How to show a dictionary sorted on a value within its data?

Chris Angelico rosuav at gmail.com
Fri Oct 3 10:09:50 CEST 2014


On Fri, Oct 3, 2014 at 5:55 PM, Steven D'Aprano <steve at pearwood.info> wrote:
>> which return non-list iterables. There's no really convenient equivalent
>> to the map() usage of "call this function with each of these args, and
>> discard the return values", as it looks very odd to do a list comp for
>> nothing:
>
> map doesn't discard the return values. It accumulates them in a list, or
> yields them in a list comp.

Sure, but I've seen it used in various places to call functions where
you don't care about the return values. Technically it's identical to
the list comp, but somehow it's seen as less of an abuse.

>> Short of borrowing Pike's automap syntax:
>>
>> print(list_of_strings[*])
>
> you mean something like this perhaps?
>
> print(*list_of_strings, sep='\n')

Well, no. In that one specific example, it happens to be possible to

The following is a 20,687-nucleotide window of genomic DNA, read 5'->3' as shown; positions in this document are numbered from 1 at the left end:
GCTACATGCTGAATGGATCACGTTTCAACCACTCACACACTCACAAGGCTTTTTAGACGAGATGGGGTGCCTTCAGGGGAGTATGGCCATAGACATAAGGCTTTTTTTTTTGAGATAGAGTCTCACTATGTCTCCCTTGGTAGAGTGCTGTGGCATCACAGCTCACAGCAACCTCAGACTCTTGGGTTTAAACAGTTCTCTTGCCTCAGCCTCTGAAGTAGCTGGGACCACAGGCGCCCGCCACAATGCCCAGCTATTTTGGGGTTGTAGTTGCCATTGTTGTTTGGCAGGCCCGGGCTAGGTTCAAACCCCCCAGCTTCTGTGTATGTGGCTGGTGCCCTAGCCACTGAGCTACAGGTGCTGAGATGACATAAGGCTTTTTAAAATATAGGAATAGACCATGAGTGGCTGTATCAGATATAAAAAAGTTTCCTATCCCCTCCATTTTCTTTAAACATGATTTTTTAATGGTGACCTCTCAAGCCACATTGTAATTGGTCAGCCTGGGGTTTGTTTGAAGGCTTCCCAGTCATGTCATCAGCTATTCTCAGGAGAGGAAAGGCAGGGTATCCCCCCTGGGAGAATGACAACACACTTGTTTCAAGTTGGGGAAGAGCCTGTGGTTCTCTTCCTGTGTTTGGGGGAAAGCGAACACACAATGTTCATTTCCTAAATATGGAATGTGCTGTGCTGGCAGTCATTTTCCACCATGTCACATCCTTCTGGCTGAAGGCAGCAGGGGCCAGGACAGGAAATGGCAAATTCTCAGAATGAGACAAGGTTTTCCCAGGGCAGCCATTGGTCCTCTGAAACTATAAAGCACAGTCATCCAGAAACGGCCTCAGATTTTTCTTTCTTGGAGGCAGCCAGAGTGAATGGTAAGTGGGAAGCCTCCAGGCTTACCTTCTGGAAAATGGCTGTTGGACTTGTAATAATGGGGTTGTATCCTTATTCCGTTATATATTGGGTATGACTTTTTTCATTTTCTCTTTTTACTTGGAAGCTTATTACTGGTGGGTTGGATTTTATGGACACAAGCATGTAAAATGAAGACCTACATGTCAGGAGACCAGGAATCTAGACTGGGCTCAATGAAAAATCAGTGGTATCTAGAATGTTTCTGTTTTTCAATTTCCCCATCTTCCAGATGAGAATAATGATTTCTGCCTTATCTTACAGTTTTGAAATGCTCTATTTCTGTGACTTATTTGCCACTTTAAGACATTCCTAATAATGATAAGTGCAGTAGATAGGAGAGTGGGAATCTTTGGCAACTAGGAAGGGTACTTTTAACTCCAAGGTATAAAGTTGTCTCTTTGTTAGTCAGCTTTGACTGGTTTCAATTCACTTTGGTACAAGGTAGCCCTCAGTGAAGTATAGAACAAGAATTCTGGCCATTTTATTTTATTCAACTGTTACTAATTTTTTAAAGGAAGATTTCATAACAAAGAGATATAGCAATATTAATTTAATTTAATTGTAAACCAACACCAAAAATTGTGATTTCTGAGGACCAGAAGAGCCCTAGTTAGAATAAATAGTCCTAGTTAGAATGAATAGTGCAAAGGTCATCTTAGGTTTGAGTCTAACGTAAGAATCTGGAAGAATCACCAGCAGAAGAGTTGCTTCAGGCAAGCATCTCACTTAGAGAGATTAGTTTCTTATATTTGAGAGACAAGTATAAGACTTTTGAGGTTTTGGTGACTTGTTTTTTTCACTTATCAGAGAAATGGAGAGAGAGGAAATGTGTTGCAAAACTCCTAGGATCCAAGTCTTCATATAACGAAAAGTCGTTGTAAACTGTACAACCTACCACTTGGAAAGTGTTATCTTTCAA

pass all the args to one print() call and get the same effect, but
imagine some function that doesn't have that particular feature. (I
just used print for simplicity.)

>> there's really not much that's better than the original map() call. On
>> the other hand, there aren't actually all that many times when I've
>> needed to do this, and the simple for loop generally suffices:
>>
>> for x in list_of_strings: print(x)
>
> Exactly.

Yeah. That's the normal way to do things. I'm not entirely sure why I
keep seeing map() for that; there's probably a justification in
functional programming languages, or something.

ChrisA



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